Preventing the inevitable. It can’t be too hard to imagine what kind of damage data rot can do. Important, valuable, and/or historical data could be lost forever leaving critical gaps in our collective conscious. One way of preventing data rot is to keep up with the technology; Upgrading software and systems as needed, and converting to the most common and supported formats. It may not cure or even prevent all data rot, but it is better than having to try to salvage unsupported data.

    This post has been filed under News as Cyberpunk by Mr. Roboto.

    April 13, 2010


    Movie Review By: Mr. Roboto

    Year: 2009

    Directed by: Ernie Barbarash

    Written by: Michael Hurst

    IMDB Reference

    Degree of Cyberpunk Visuals: Moderate

    Correlation to Cyberpunk Themes: High

    Key Cast Members:

  • Luke Gibson: Cuba Gooding Jr.
  • Virgil Kirkhill: Val Kilmer
  • Hal: Michael Ironside
  • Punk Red: Tatiana Maslany
  • Punk Blue: Juan Riedinger
  • Keyboard: Chad Krowchuk
  • Rating: 4 out of 10

    Overview: I heard about this movie from the Columbia House DVD club, then bought it after reading the description. After doing some research about it and learning about it being released direct to home video, I got to watch it… and found out why it went direct to video. To take some of the best cyberpunk themes, add some major star-power, then squander it on what would have worked better as a television pilot episode only shows that cyberpunk still has Hollywood seeing $$$ despite recent failures like Repo Men.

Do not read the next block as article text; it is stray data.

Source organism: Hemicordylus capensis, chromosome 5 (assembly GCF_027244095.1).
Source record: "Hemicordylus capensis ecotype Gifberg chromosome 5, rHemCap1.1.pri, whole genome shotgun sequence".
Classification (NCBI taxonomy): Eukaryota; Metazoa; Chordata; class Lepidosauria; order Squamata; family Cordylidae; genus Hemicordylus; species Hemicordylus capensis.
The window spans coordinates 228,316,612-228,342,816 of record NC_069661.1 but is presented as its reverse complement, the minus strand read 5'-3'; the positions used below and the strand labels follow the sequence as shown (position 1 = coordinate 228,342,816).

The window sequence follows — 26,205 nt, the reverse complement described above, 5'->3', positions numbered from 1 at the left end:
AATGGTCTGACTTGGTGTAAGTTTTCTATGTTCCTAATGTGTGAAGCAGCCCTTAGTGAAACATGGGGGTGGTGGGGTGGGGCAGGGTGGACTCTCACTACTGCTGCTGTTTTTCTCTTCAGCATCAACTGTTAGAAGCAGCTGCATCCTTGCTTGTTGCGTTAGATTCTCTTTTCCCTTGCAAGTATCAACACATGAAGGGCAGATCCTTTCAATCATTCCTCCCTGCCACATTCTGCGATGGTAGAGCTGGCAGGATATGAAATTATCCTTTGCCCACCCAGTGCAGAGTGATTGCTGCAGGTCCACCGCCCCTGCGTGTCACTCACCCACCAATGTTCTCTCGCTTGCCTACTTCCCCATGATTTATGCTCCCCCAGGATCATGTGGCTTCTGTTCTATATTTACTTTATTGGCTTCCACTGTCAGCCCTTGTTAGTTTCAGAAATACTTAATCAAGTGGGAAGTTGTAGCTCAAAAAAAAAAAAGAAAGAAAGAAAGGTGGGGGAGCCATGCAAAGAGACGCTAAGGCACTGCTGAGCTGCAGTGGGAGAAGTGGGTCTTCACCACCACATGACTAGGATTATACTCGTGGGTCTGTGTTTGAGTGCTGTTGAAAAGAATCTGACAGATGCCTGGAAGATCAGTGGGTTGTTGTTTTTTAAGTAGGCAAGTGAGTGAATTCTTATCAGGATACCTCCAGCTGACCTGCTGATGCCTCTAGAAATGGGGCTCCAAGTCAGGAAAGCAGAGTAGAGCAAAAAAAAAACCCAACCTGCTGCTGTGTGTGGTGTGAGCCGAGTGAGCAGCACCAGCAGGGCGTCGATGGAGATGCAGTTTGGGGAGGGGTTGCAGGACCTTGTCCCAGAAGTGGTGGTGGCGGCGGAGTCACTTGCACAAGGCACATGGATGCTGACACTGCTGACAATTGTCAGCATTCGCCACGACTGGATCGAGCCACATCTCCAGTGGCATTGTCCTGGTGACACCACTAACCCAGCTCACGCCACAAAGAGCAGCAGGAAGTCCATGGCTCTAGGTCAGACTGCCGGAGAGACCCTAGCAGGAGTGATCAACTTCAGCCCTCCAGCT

The Story:

    Hardwired Cityscape at Night

    Just a few years from now, corporations control and observe everything.

    Luke Gibson (Gooding) and his pregnant wife get involved in a car accident. She dies on the scene, and he is hospitalized with brain damage (amnesia) and no insurance. The Hope Corporation finances his brain operation, which involves a Psi-Comp implant on his visual lobe. He soon starts having hallucinations, which are commercials that only he can see and hear. But hackers manage to tap into the implant and give him messages which lead him to Keyboard, a former Hope employee turned hacker, who has information that can stop The Hope Corporation’s plans for the implants.

    Psi-Comp Implant